November 12, 2009
Tell the Senator HELP Committee: Food Safety Bill Must Protect Sustainable and Organic Family FarmsThe Senate Health, Education, Labor and Pension (HELP) Committee will take up the Senate’s version of major food safety legislation (S. 510) on Wednesday, November 18th, 2009. While this bill would strengthen the safety of the food supply, it also contains several provisions that could seriously harm small scale and organic farmers, local and regional food systems, and conservation and wildlife habitat. The National Sustainable Agriculture Coalition (NSAC) and the National Organic Coalition (NOC) have put forth a set of proposed amendments to address some of these concerns. Your Senators may sit on the Senate HELP Committee. Please contact them TODAY and ask them to support the amendments to S. 510 proposed by the National Sustainable Agriculture Coalition and the National Organic Coalition. Specific talking points and Senate HELP Committee members and their contact info are below.
Specific Talking Points
- The bill should provide small and mid-sized family farms that market value-added farm products with training and technical assistance in developing food safety plans for their farms.
- The bill should narrow the kinds of farm activities subject to FDA control and to base any regulation of farms on sound risk analysis. (Current FDA rules assume, without specific scientific evidence or risk analysis, that all farms which undertake any one of a long list of processing, labeling or packaging activities should be regulated.)
- The bill should integrate the FDA standards with the organic certification rules. FDA compliance should not jeopardize a farmer’s ability to be organically certified under USDA’s National Organic Program.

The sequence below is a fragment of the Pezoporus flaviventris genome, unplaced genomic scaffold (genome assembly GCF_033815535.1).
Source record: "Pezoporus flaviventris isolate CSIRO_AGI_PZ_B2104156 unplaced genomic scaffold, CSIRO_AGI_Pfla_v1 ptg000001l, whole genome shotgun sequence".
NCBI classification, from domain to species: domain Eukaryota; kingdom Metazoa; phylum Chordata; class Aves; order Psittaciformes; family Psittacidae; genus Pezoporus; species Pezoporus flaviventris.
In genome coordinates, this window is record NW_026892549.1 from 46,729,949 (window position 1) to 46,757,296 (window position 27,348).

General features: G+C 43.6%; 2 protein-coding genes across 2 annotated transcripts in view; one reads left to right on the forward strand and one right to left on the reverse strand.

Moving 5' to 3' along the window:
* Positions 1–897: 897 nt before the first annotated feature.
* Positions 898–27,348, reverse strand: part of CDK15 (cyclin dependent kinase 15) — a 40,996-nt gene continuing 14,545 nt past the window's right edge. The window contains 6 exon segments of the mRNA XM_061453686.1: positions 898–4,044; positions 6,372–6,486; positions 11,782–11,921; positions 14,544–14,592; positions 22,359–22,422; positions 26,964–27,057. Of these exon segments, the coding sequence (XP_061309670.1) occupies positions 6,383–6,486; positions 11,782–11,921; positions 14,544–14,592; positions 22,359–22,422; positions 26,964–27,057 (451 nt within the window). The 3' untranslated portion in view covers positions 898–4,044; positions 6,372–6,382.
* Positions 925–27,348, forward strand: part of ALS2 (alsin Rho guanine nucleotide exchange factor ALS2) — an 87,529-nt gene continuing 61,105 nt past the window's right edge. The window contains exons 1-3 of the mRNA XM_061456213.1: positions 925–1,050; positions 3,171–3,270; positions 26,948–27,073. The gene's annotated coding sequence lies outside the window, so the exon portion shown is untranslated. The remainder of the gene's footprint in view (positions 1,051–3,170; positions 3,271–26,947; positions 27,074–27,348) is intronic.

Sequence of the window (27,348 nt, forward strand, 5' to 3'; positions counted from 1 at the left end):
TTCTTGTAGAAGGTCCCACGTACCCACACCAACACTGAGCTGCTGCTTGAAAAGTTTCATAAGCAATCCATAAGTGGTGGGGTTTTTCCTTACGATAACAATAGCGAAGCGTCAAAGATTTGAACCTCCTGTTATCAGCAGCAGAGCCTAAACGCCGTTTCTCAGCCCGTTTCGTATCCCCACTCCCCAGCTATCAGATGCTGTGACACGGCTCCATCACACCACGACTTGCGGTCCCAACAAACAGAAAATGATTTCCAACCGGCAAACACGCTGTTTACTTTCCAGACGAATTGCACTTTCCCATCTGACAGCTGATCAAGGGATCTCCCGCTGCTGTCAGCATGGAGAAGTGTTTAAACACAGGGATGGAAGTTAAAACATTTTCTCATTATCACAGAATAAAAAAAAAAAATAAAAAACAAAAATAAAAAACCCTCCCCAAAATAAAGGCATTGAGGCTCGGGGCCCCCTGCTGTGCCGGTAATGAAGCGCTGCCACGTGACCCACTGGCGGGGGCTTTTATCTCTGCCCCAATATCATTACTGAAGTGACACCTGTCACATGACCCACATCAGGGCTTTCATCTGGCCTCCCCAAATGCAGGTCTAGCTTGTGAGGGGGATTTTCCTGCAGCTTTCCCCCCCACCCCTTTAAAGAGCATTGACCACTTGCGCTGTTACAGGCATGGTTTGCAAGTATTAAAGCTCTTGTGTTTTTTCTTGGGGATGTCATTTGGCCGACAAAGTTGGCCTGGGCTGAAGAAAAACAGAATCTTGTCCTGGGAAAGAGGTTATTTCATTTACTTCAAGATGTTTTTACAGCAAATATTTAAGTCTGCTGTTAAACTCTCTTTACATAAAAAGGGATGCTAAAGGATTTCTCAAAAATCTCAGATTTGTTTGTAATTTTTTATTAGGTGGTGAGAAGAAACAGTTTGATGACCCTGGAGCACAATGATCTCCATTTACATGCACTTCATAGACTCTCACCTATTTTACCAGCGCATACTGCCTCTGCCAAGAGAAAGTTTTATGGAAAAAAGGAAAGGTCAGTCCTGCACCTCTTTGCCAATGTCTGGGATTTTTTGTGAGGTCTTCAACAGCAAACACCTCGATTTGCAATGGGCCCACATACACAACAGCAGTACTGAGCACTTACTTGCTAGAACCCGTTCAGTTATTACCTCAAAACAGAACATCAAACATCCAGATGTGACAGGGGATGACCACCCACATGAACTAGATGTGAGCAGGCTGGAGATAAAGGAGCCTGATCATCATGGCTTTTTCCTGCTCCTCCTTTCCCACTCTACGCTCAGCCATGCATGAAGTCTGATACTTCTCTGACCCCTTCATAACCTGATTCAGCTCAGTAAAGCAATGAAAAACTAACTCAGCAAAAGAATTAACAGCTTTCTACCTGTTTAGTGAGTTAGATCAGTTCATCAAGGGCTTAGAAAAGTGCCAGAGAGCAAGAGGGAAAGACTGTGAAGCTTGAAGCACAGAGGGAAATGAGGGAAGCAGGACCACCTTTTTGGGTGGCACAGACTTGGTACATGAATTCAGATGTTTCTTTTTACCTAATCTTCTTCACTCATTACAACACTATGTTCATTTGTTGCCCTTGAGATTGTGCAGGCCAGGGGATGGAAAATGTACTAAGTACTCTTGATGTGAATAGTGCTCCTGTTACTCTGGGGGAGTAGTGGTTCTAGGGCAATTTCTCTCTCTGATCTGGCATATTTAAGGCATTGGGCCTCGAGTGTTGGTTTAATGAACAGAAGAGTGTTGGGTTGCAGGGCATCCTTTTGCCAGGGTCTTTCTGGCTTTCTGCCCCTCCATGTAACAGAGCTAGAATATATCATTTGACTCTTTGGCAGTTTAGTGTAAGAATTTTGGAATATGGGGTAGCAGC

- The bill should require that FDA food safety standards and guidance will not contradict federal conservation, environmental, and wildlife standards and practices. Farmer should not have to choose which federal agency to obey and which to reject.
- Farmers who sell directly to consumers should not be required to keep extra records and be part of a federal “traceback” system. All other farms should not be required to maintain records electronically or records beyond the first point of sale.
Senate HELP Committee Contact Info
Senator Phone Fax
Tom Harkin (IA) 202-224-3254 No fax
Chris Dodd (CT) 202-224-2823 202-224-1083
Barbara Mikulski (MD) 202-224-4654 202-224-8858
Jeff Bingaman (NM) 202-224-5521 No fax
Patty Murray (WA) 202-224-2621 202-224-0238
Jack Reed (RI) 202-224-4642 202-224-4680
Bernie Sanders (VT) 202-224-5141 202-228-0776
Sherrod Brown (OH) 202-224-2315 202-228-6321
Bob Casey (PA) 202-224-6324 202-228-0604
Kay Hagan (NC) 202-224-6342 202-228-2563
Jeff Merkley (OR) 202-224-3753 202-228-3997
Al Franken (MN) 202-224-5641 No fax
Michael Bennet (CO) 202-224-5852 202-228-5036
Senator Phone Fax
Mike Enzi (WY) 202-224-3424 202-228-0359
Judd Gregg (NH) 202-224-3324 No fax
Lamar Alexander (TN) 202-224-4944 202-228-3398
Richard Burr (NC) 202-224-3154 202-228-2981
Johnny Isakson (GA) 202-224-3643 202-228-0724
Orrin Hatch (UT) 202-224-5251 202-224-6331
Pat Roberts (KS) 202-224-4774 202-224-3514
Tom Coburn (OK) 202-224-5754 202-224-6008
Lisa Murkowski (AK) 202-224-6665 202-224-5301
The Senate Health, Education, Labor, and Pensions (HELP) Committee will mark up S. 510, the Senate version of major food safety legislation next Wednesday, November 18. The House of Representatives passed similar legislation, HR 2749, last July. Both bills focus on foods regulated by the Food and Drug Administration, not meat and poultry which is regulated by USDA.
S. 510 includes several key reforms that would put real teeth into federal regulation of large-scale food processing corporations to better protect consumers. However, the bill as written could also do serious harm to organic and family farming, local and regional food systems, and conservation and wildlife protection. The good news is the HELP committee can fix those problems with the adoption of some common sense provisions.
The proposed amendments from NSAC and NOC would retain the crack-down on corporate bad actors without erecting dangerous new barriers to the growing healthy food movement. Safer food systems have small and mid-sized family farms, sustainable and organic production methods, and more local and regional food sourcing.